Many of our old apple trees displayed poor production and fungal infections on apple skins, though their fruit was delicious nonetheless.  Our 3-year old fig tree has grown beautifully and has produced an abundance of delicious figs throughout the month.  Three cuttings from the same fig tree (less than one year of age) are already producing figs as well.  Many wild grape vines are without grapes entirely this year, after an extremely productive year last year.  East Wind gardeners are hard at work keeping weeds under control to prevent seeding that could cause problems in future years. The bulk of the harvest has already been brought in, and we’re now shifting our focus to fall crops.  Lettuces and other greens, carrots, sweet potatoes, turnips, and garlic are just a few of the crops that we’ll be tending to this fall.

Oregano, parsley, basil, holy basil, spilanthes, hibiscus, lemon balm, sage, and peppermint were harvested and dried in abundance this month.  As we head into the dormant season and plants move their energy underground, we will begin to harvest medicinal roots such as dandelion, burdock, yellowdock, chicory, valerian, marsh mallow, elecampane, and echinacea.  Many East Winders have contributed to herb harvesting and processing this year, accumulating the most extensive supply of medicinals East Wind has seen yet.  Quality tea blends, individual dried herbs, tinctures, hydrosols, essential oils, and salves are readily available to help East Winders maintain good health. Our herb gardens received a lot of love this September, and are looking gorgeous as ever as we head into autumn.

Sandhill Sorghum Harvest
Eight East Winders travelled to Sandhill Farm, one of our sister communities, this September. East Winders (as well as communitarians from our other sister communities, Twin Oaks and Acorn) participate in an annual labor exchange to help Sandhill harvest and process their fields of sorghum.  Sandhill produces and sells sorghum syrup to support their small community, and East Winders are happy to lend a hand during the harvest season.  East Wind LEXers were able to help with the entire process— from stripping, cutting, gathering, and milling the cane to cooking and bottling the syrup.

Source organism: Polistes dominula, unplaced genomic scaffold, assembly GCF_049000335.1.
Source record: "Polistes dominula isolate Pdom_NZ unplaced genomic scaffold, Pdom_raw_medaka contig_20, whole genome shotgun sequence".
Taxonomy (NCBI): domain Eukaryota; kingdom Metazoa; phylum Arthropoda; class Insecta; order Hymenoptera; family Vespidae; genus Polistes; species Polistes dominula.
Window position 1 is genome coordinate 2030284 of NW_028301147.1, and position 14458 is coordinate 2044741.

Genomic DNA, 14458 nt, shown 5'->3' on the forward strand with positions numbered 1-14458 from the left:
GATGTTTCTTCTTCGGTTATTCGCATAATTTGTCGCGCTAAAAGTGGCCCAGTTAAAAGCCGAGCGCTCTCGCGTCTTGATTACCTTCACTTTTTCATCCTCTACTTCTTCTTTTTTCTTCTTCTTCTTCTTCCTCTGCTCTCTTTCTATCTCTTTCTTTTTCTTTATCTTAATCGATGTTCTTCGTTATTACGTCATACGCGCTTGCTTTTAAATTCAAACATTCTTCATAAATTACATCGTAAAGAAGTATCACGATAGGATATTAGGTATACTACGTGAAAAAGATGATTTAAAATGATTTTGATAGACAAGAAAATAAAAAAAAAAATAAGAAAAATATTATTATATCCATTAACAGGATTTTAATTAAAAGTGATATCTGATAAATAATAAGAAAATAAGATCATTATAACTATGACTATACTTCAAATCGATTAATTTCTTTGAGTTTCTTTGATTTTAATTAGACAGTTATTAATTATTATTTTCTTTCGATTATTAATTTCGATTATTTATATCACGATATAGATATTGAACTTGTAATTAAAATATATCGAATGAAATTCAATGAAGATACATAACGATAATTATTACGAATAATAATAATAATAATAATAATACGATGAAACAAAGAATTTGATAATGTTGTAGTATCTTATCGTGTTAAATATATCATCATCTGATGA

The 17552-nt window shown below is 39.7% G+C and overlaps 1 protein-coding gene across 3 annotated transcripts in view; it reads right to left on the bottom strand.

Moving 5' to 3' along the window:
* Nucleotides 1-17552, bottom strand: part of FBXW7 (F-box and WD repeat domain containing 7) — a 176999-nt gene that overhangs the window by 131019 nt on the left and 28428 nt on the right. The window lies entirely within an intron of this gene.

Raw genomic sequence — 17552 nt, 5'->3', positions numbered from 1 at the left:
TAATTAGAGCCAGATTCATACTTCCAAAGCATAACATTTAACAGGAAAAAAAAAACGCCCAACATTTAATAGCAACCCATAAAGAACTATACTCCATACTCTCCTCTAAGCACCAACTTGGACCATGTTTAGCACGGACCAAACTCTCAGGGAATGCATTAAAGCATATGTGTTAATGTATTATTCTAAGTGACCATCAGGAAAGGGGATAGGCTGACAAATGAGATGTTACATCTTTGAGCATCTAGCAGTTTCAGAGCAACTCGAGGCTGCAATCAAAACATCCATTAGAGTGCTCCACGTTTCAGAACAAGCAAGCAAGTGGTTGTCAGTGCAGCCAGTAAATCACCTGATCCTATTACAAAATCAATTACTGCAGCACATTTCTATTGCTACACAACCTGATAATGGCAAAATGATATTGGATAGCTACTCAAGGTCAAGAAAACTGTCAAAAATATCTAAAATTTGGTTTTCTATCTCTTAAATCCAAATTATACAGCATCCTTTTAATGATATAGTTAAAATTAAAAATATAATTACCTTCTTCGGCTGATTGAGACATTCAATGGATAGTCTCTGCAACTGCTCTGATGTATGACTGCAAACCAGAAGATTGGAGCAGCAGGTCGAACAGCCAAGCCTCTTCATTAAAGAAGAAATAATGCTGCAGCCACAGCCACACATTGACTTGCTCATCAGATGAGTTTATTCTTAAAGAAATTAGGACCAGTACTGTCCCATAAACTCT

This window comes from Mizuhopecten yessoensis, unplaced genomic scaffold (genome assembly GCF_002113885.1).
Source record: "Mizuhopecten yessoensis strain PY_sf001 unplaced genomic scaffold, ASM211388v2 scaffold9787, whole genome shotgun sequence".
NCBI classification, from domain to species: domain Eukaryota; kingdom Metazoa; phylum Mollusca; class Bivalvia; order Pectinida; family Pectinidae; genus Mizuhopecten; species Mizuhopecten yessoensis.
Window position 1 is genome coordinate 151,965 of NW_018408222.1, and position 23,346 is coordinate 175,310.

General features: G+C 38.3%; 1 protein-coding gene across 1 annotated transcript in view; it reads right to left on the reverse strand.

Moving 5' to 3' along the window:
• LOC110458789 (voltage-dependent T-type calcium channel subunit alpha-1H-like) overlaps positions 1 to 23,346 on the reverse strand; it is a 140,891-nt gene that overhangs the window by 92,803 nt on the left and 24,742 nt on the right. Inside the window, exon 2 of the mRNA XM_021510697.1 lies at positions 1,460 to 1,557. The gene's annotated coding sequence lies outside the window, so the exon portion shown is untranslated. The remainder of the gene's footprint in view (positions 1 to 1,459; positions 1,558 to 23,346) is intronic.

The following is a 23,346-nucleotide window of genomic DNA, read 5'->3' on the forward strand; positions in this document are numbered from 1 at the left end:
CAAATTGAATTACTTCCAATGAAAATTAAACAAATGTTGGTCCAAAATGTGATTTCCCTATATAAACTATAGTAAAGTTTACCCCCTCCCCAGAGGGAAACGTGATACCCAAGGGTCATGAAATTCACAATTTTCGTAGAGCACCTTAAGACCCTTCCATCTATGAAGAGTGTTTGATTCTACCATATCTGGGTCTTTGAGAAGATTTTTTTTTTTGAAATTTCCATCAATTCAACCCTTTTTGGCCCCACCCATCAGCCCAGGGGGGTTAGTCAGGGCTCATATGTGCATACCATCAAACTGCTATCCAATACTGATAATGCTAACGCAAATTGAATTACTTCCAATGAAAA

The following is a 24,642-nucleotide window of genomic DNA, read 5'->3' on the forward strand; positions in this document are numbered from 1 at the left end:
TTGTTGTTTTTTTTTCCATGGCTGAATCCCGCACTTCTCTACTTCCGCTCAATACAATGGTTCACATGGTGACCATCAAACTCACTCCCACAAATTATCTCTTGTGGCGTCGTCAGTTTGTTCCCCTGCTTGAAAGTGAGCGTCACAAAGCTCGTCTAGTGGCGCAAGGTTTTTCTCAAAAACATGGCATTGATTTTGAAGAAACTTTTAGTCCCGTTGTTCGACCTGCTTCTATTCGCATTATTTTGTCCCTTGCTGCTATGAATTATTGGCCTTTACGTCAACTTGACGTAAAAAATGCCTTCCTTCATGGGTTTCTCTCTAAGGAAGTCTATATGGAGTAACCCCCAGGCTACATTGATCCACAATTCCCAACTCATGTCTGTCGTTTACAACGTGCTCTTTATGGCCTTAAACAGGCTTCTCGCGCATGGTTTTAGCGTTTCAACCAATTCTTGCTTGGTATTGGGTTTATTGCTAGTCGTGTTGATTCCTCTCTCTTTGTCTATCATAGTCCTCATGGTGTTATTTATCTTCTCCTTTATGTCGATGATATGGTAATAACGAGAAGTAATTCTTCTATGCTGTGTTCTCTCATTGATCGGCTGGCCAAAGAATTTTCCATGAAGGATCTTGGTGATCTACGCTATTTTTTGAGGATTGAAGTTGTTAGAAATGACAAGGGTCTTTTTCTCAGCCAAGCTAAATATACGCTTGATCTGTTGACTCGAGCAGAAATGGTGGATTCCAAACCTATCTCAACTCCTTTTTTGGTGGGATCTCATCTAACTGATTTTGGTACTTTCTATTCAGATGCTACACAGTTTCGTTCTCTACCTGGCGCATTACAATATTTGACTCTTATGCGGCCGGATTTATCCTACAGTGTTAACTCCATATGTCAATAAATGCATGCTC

Our hosts at Sandhill were a lovely bunch of folks, and East Winders had an enjoyable stay on the farm.  East Wind LEXers were impressed with Sandhillers’ good attitudes, work ethic, and laidback community structure; as well as their never-ending fields of sorghum, and extensive shiitake and beehive operations. LEXers also took advantage of the opportunity to visit two other intentional communities in our home state, Dancing Rabbit Ecovillage and the Possibility Alliance. East Winders were glad for the chance to check out other models of communal and ecological living.  The Possibility Alliance is currently in dialogue with and considering joining the Federation of Egalitarian Communities, and we would be happy to have them join the team.  The Federation of Egalitarian Communities currently consists of East Wind Community, Twin Oaks Community, Sandhill Farm, Acorn Community, Emma Goldman’s Finishing School, and The Midden.  With a growing interest in communal living evident, we hope to see the Federation continue to grow.